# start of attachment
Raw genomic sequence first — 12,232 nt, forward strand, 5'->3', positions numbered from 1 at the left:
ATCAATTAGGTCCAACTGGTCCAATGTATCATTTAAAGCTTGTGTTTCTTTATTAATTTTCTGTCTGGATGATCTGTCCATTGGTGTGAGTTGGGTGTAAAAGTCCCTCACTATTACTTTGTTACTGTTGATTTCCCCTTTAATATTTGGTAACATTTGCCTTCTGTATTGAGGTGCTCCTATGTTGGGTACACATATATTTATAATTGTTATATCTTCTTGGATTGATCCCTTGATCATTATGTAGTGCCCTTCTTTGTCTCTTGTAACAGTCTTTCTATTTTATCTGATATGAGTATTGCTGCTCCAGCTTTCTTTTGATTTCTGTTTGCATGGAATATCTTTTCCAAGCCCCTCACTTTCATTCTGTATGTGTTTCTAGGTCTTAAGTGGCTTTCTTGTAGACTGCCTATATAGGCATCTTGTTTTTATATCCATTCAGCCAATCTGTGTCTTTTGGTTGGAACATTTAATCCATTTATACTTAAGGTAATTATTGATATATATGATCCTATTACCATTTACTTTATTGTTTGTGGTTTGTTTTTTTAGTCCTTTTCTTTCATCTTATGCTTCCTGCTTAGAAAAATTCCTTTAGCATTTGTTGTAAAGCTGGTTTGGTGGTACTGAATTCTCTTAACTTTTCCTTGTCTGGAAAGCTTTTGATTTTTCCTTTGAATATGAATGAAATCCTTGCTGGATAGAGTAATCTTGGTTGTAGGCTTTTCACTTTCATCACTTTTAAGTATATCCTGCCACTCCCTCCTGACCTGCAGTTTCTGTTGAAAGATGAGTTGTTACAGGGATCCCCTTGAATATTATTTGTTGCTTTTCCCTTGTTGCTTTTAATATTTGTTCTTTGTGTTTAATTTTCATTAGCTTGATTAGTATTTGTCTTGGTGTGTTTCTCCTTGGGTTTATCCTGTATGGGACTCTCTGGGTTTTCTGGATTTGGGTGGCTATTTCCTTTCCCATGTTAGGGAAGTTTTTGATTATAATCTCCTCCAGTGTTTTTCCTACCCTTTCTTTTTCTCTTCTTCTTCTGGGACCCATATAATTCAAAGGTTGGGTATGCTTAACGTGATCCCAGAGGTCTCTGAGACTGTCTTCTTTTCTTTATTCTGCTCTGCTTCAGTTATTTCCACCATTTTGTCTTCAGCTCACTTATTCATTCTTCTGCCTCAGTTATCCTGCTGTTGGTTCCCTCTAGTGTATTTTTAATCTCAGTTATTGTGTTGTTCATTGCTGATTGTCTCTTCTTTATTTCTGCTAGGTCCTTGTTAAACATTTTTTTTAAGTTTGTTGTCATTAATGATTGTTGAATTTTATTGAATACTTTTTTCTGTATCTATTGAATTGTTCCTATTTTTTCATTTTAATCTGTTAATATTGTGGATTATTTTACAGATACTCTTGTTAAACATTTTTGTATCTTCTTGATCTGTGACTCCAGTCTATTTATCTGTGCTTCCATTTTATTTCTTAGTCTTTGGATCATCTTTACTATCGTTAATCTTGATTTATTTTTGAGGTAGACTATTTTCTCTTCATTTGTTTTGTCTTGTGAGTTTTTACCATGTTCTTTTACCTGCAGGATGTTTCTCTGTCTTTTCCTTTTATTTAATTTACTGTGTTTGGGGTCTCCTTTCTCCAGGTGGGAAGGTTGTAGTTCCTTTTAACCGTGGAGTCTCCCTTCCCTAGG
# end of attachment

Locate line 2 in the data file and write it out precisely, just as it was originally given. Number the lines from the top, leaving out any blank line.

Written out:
ATCAATTAGGTCCAACTGGTCCAATGTATCATTTAAAGCTTGTGTTTCTTTATTAATTTTCTGTCTGGATGATCTGTCCATTGGTGTGAGTTGGGTGTAAAAGTCCCTCACTATTACTTTGTTACTGTTGATTTCCCCTTTAATATTTGGTAACATTTGCCTTCTGTATTGAGGTGCTCCTATGTTGGGTACACATATATTTATAATTGTTATATCTTCTTGGATTGATCCCTTGATCATTATGTAGTGCCCTTCTTTGTCTCTTGTAACAGTCTTTCTATTTTATCTGATATGAGTATTGCTGCTCCAGCTTTCTTTTGATTTCTGTTTGCATGGAATATCTTTTCCAAGCCCCTCACTTTCATTCTGTATGTGTTTCTAGGTCTTAAGTGGCTTTCTTGTAGACTGCCTATATAGGCATCTTGTTTTTATATCCATTCAGCCAATCTGTGTCTTTTGGTTGGAACATTTAATCCATTTATACTTAAGGTAATTATTGATATATATGATCCTATTACCATTTACTTTATTGTTTGTGGTTTGTTTTTTTAGTCCTTTTCTTTCATCTTATGCTTCCTGCTTAGAAAAATTCCTTTAGCATTTGTTGTAAAGCTGGTTTGGTGGTACTGAATTCTCTTAACTTTTCCTTGTCTGGAAAGCTTTTGATTTTTCCTTTGAATATGAATGAAATCCTTGCTGGATAGAGTAATCTTGGTTGTAGGCTTTTCACTTTCATCACTTTTAAGTATATCCTGCCACTCCCTCCTGACCTGCAGTTTCTGTTGAAAGATGAGTTGTTACAGGGATCCCCTTGAATATTATTTGTTGCTTTTCCCTTGTTGCTTTTAATATTTGTTCTTTGTGTTTAATTTTCATTAGCTTGATTAGTATTTGTCTTGGTGTGTTTCTCCTTGGGTTTATCCTGTATGGGACTCTCTGGGTTTTCTGGATTTGGGTGGCTATTTCCTTTCCCATGTTAGGGAAGTTTTTGATTATAATCTCCTCCAGTGTTTTTCCTACCCTTTCTTTTTCTCTTCTTCTTCTGGGACCCATATAATTCAAAGGTTGGGTATGCTTAACGTGATCCCAGAGGTCTCTGAGACTGTCTTCTTTTCTTTATTCTGCTCTGCTTCAGTTATTTCCACCATTTTGTCTTCAGCTCACTTATTCATTCTTCTGCCTCAGTTATCCTGCTGTTGGTTCCCTCTAGTGTATTTTTAATCTCAGTTATTGTGTTGTTCATTGCTGATTGTCTCTTCTTTATTTCTGCTAGGTCCTTGTTAAACATTTTTTTTAAGTTTGTTGTCATTAATGATTGTTGAATTTTATTGAATACTTTTTTCTGTATCTATTGAATTGTTCCTATTTTTTCATTTTAATCTGTTAATATTGTGGATTATTTTACAGATACTCTTGTTAAACATTTTTGTATCTTCTTGATCTGTGACTCCAGTCTATTTATCTGTGCTTCCATTTTATTTCTTAGTCTTTGGATCATCTTTACTATCGTTAATCTTGATTTATTTTTGAGGTAGACTATTTTCTCTTCATTTGTTTTGTCTTGTGAGTTTTTACCATGTTCTTTTACCTGCAGGATGTTTCTCTGTCTTTTCCTTTTATTTAATTTACTGTGTTTGGGGTCTCCTTTCTCCAGGTGGGAAGGTTGTAGTTCCTTTTAACCGTGGAGTCTCCCTTCCCTAGG